- Boat trips to Mingulay, Eriskay, Barra Head, etc. can be arranged - try Barra Fishing Charters (tel: 01871 890384).
Mingulay (uninhabited) has fantastic bird colonies.
- Hidden Hebrides (based on Lewis) specialises in island walking holidays and tours of Lewis, Harris, the Uists and Barra. Contact Mick Blunt on 07724 150015.
What to see
Began as a 19th-century fishing port, today it is home to the vehicle ferry (which brings in much of the island's food and supplies) and has a couple of hotels, church, post office (originally opened in 1875), public telephones, school, Royal Bank of Scotland, grocers with petrol station, supermarket, swimming pool, sports hall, tourist information centre with community shop next door. There's a cafe in the main street.
The Barra Heritage Centre has a cafe, genealogy documents, art exhibitions and activities. Telephone 01871 810 413. When you drive up from the ferry, you need to turn left to get to the centre.
Kisimul Castle (there are several different spellings) sits on a rocky islet in the bay just off Castlebay.
Legend has it that this has been the stronghold of the MacNeils since the 11th century.
With its square keep and curtain wall, Kisimul has a similar design to Dunstaffnage Castle.
To withstand sieges, the castle was equipped with two artesian wells to provide water and a fish trap in a catchment basin. A galley used to be berthed alongside on a sloping beach with the crewhouse nearby. At the first sign of trouble, the crew were expected to launch the ship and defend the castle from attack.
The 21st chief had to sell Barra in 1838 and soon the castle was in ruins. Many of the MacNeils went to seek a better life in America.
In the late 1930s, the 45th clan chief, American architect Robert Lister Macneil, returned to the island and bought the castle. Before his death in 1970 he succeeded in completing the much-needed restoration work. Water was piped from Castlebay and telephones installed.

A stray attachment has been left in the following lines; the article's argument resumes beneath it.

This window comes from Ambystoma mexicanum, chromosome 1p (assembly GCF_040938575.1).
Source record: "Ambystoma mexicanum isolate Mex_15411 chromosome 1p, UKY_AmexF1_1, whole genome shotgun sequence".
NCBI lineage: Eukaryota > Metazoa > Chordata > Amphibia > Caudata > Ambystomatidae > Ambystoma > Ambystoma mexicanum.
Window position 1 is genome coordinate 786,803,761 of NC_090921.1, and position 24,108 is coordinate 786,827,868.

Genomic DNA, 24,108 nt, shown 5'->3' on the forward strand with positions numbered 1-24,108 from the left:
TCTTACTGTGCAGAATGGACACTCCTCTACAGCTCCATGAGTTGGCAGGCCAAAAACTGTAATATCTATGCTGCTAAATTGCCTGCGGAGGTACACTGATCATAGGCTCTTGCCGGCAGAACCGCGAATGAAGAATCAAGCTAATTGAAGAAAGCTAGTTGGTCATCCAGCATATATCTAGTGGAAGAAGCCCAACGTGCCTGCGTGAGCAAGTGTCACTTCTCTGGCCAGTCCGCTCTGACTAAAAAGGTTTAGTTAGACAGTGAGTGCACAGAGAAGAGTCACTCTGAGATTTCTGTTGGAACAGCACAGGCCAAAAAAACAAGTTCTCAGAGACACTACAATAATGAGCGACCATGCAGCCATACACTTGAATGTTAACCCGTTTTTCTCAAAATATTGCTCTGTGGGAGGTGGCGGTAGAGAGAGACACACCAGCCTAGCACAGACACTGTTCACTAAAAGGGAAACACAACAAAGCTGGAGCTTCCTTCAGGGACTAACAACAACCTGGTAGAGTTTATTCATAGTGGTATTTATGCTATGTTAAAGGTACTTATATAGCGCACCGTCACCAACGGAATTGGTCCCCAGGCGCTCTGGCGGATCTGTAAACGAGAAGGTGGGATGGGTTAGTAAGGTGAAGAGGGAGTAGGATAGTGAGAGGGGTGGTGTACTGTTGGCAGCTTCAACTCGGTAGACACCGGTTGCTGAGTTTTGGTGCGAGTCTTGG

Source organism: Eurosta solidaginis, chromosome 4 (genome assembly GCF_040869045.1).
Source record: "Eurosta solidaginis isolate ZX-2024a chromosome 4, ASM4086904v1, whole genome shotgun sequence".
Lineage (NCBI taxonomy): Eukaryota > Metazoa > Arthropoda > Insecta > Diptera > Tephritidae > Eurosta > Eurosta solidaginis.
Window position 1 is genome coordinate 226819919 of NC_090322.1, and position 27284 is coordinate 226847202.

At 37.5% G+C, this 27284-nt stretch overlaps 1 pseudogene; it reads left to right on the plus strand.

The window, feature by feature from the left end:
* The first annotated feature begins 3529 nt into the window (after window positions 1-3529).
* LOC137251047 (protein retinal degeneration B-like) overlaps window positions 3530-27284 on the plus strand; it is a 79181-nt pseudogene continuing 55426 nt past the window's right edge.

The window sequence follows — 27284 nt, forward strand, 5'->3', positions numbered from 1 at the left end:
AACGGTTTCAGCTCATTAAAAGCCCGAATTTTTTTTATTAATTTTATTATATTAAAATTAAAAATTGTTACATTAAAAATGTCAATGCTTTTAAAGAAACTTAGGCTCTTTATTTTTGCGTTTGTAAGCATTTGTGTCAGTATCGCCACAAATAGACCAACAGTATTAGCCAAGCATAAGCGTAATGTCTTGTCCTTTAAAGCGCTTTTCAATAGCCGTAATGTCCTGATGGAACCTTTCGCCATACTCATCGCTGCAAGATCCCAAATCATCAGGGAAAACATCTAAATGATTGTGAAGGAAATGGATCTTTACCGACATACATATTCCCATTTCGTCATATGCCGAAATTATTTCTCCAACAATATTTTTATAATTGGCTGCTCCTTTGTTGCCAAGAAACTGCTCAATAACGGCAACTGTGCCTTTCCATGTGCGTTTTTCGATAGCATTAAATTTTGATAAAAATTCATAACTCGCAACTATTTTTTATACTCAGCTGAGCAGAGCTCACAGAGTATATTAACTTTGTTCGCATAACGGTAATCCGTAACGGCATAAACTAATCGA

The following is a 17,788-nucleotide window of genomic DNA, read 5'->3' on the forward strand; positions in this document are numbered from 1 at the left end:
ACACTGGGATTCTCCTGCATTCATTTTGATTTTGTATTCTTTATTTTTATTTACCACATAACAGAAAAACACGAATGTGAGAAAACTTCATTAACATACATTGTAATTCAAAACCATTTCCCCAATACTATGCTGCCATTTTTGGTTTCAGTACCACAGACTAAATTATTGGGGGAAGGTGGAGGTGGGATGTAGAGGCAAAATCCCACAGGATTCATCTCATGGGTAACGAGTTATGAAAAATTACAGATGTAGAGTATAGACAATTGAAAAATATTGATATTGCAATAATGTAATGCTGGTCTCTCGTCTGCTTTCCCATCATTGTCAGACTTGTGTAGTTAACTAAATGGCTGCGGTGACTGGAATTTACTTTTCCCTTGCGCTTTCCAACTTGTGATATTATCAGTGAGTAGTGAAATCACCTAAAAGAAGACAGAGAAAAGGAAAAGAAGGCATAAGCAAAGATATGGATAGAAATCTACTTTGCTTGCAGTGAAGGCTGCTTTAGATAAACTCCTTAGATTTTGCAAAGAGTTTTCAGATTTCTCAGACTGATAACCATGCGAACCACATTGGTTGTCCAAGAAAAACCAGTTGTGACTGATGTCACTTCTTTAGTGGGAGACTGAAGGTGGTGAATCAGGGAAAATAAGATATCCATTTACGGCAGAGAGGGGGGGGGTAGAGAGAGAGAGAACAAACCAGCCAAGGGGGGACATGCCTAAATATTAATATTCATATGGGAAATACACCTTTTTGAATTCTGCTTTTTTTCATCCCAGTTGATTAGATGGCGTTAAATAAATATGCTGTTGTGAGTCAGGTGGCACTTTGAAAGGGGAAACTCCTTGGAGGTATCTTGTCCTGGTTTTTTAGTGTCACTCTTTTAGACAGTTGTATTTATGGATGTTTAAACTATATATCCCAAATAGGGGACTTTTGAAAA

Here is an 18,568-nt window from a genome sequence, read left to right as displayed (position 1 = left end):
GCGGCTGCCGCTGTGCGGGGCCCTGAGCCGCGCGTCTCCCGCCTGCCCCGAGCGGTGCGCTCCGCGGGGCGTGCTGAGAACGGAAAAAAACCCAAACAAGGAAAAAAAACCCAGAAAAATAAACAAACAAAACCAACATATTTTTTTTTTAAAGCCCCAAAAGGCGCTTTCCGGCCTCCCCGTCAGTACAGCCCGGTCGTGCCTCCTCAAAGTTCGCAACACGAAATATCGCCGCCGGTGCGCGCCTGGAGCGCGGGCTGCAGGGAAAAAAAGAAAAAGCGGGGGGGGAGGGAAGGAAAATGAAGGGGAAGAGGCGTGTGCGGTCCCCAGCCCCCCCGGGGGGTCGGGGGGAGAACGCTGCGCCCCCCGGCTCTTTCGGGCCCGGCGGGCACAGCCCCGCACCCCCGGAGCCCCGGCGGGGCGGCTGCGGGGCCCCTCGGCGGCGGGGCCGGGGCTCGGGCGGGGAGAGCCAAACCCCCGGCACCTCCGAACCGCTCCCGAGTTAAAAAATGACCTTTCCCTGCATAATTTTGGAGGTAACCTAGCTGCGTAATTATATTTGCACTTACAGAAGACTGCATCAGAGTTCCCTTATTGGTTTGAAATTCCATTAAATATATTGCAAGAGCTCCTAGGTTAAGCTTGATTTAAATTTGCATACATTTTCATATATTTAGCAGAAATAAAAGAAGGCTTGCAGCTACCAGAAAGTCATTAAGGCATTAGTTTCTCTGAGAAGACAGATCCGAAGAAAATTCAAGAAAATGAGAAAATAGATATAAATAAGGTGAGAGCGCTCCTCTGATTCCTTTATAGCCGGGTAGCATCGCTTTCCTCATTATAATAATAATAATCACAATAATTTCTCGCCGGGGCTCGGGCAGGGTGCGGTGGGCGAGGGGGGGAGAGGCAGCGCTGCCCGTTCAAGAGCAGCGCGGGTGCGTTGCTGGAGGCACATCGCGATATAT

His son Ian Roderick, Professor of Law, took over the castle and in 2000 he handed the castle into the care of Historic Scotland on a 1000-year lease with an annual token rent of £1 and a bottle of whisky. This will ensure that conservation work will continue to maintain the castle for generations to come. His son, Roderick Wilson Macneil, is the current Chief of the MacNeils of Barra.
A small boat takes tourists across to the castle during the summer (daily from 1 April to 30 September).
Admission charge to the castle includes the boat fare. Tel: 01871 810313 or contact Historic Scotland.
More info can be found on the following sites:
Clan MacNeil Gatherings on Barra.
Clan MacNeil Net which has a page of info and photos about the castle.
Clan MacNeil in Canada.
BEN HEAVAL (384 metres)
Hill overlooking Castlebay. The record to run to the top and back
in the annual hill race stands at 24 minutes. Halfway up the side
is "Our Lady of the Sea", a white marble statue of the
Madonna and Child.
This island just south of Castlebay was linked to Barra by a causeway
in 1990. I believe that there is a bus from Castlebay from Monday to Saturday.
Sites on this tiny island include:
- the remains of a Catalina flying boat which crashed near the road during
the Second World War,
- Vatersay Bay, a sandy beach on the eastern side of the island,
- the monument to victims of a shipwreck which occurred in 1853
when the Annie Jane left Liverpool bound for Quebec with hundreds